The term “Utopia” was introduced by Thomas More in 1516, describing a fictional island society that’s conceived to be nearly perfect, in almost every aspect. “Dystopia” is the exact opposite, depicting often futuristic societies or states where life is rather terrible and things keep getting worse for everyone, instead of improving.
In time, Dystopia has become an umbrella term, covering a wide range of topics and ramifying into a variety of sub-genres of Sci-Fi and speculative fiction. Some of the most notable cinematic works of the previous century deal with authoritarian or totalitarian regimes and governments, and the subsequent loss of individual freedom (THX 1138, A Clockwork Orange, Nineteen Eighty-Four), as well as the dehumanization, degradation and decline of society (Brazil, Escape from New York, Blade Runner, Invasion of the Body Snatchers). Other films tell stories of civilization collapse due to environmental disasters, overpopulation or viral outbreak (Planet of the Apes, Soylent Green, La Jetée & 12 Monkeys).
Some create technological dystopias (The Matrix, RoboCop, Terminator & T2), where accelerating progress and disruptive innovation backfire terribly. Sometimes, the line between Utopia and Dystopia can be very thin, at least in the beginning, before the dark truth reveals itself (Metropolis, Logan’s Run), while other works describe extreme, post-apocalyptic scenarios, where there’s almost nothing left (Mad Max).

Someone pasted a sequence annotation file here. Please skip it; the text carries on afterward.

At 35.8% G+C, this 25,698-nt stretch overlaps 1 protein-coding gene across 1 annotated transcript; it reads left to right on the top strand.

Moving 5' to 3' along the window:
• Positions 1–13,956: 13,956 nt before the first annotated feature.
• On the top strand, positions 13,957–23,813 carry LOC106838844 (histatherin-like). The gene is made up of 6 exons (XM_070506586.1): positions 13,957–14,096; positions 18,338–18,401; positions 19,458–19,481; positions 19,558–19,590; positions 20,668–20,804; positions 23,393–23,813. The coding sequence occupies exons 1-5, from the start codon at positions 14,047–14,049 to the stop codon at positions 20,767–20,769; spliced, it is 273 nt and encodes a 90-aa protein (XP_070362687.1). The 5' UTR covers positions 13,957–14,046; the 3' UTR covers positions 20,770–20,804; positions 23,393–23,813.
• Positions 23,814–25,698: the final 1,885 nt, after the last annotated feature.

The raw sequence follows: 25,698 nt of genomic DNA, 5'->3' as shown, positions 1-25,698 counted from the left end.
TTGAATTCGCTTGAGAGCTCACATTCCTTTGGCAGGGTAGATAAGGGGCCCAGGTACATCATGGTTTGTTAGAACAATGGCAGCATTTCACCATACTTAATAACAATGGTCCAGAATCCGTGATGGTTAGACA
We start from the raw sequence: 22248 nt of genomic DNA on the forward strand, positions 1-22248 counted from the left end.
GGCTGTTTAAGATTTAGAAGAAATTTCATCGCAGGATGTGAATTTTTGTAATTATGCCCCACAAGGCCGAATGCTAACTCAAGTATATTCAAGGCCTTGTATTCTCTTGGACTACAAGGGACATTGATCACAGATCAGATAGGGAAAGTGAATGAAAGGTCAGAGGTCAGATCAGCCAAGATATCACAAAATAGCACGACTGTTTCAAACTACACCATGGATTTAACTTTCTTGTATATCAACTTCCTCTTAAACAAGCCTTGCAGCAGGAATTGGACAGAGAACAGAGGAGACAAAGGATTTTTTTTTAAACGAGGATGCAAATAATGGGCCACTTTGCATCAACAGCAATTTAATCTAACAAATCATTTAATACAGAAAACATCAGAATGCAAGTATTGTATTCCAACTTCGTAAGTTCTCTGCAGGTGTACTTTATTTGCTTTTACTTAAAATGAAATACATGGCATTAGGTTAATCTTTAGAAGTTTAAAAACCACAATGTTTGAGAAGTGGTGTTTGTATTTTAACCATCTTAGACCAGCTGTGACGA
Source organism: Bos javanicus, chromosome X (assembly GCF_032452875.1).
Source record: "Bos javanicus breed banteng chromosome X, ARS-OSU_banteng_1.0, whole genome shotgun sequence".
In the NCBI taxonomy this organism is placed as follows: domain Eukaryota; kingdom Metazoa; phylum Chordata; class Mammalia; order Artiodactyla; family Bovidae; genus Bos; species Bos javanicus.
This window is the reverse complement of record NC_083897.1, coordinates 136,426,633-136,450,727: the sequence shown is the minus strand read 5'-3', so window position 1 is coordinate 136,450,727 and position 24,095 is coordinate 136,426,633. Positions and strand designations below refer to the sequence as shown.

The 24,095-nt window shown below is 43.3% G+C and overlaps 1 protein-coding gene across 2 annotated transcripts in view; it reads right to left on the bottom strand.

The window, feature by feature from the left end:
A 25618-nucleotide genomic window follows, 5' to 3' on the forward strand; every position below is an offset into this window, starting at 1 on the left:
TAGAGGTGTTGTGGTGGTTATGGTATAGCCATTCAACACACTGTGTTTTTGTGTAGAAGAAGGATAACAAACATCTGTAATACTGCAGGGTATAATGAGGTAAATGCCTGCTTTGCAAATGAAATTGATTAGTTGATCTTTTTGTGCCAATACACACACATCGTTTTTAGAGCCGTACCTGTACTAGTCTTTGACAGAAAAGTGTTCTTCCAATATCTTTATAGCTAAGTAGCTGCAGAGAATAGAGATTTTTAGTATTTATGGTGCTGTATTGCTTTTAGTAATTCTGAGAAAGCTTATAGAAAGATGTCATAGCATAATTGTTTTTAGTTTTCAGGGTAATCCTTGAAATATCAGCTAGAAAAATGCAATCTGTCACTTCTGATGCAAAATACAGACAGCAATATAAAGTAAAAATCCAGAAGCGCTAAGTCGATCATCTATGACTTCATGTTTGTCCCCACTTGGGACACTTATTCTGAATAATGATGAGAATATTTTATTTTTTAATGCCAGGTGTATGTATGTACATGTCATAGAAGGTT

By putting human nature in extreme situations, the genre gets a chance to ask some profound questions about the very foundations of our existence, our place in this world, the meaning of it all, or the lack thereof. Moreover, being essentially the opposite of a nearly perfect society, dystopias usually feature some form of control, be it socio-political or technological, reflecting upon the importance of freedom (of choice) and the fear of losing it.
Our long history of violence reached new levels during the 20th century, a long chain of tragic events and atrocities turning some of our darkest nightmares into reality, bringing global wars and conflicts, authoritarian and totalitarian regimes, tens of millions of deaths, a constant fear of a nuclear annihilation and a sense of impending doom.
10. The Road (Dir. John Hillcoat, 2009)
This survival story follows a man and his son travelling the vast nothingness of a post-apocalyptic world, where a global cataclysm had triggered an extinction event, followed by the total collapse of our civilization. This is probably the worst kind of dystopia, one where there is no society left. When facing starvation, the few people still alive resort to ‘less-civilized’ survival methods.